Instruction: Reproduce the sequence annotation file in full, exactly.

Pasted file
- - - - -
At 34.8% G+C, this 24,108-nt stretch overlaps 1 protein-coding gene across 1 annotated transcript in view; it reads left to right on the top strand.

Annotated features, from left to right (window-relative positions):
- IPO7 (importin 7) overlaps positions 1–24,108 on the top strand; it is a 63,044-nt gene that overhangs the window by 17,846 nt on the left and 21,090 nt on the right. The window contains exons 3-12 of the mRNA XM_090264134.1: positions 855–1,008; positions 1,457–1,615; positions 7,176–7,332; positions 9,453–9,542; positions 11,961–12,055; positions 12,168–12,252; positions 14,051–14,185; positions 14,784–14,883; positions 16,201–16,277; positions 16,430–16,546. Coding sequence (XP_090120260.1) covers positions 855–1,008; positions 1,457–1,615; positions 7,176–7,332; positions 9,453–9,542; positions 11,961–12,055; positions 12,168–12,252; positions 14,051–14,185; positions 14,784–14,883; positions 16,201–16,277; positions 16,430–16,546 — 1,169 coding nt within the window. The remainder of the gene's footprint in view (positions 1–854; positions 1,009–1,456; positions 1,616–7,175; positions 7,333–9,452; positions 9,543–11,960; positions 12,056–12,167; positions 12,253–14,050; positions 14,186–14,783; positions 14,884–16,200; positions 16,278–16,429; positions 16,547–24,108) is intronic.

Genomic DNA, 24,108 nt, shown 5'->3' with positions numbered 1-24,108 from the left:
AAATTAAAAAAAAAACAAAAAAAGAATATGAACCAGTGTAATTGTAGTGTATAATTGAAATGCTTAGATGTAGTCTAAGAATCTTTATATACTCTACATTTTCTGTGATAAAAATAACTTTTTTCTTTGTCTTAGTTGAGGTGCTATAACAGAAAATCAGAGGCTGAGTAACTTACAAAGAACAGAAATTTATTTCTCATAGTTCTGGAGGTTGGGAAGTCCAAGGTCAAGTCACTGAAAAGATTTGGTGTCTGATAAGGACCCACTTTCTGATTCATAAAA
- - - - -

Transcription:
At 34.8% G+C, this 24,108-nt stretch overlaps 1 protein-coding gene across 1 annotated transcript in view; it reads left to right on the top strand.

Annotated features, from left to right (window-relative positions):
- IPO7 (importin 7) overlaps positions 1–24,108 on the top strand; it is a 63,044-nt gene that overhangs the window by 17,846 nt on the left and 21,090 nt on the right. The window contains exons 3-12 of the mRNA XM_090264134.1: positions 855–1,008; positions 1,457–1,615; positions 7,176–7,332; positions 9,453–9,542; positions 11,961–12,055; positions 12,168–12,252; positions 14,051–14,185; positions 14,784–14,883; positions 16,201–16,277; positions 16,430–16,546. Coding sequence (XP_090120260.1) covers positions 855–1,008; positions 1,457–1,615; positions 7,176–7,332; positions 9,453–9,542; positions 11,961–12,055; positions 12,168–12,252; positions 14,051–14,185; positions 14,784–14,883; positions 16,201–16,277; positions 16,430–16,546 — 1,169 coding nt within the window. The remainder of the gene's footprint in view (positions 1–854; positions 1,009–1,456; positions 1,616–7,175; positions 7,333–9,452; positions 9,543–11,960; positions 12,056–12,167; positions 12,253–14,050; positions 14,186–14,783; positions 14,884–16,200; positions 16,278–16,429; positions 16,547–24,108) is intronic.

Genomic DNA, 24,108 nt, shown 5'->3' with positions numbered 1-24,108 from the left:
AAATTAAAAAAAAAACAAAAAAAGAATATGAACCAGTGTAATTGTAGTGTATAATTGAAATGCTTAGATGTAGTCTAAGAATCTTTATATACTCTACATTTTCTGTGATAAAAATAACTTTTTTCTTTGTCTTAGTTGAGGTGCTATAACAGAAAATCAGAGGCTGAGTAACTTACAAAGAACAGAAATTTATTTCTCATAGTTCTGGAGGTTGGGAAGTCCAAGGTCAAGTCACTGAAAAGATTTGGTGTCTGATAAGGACCCACTTTCTGATTCATAAAA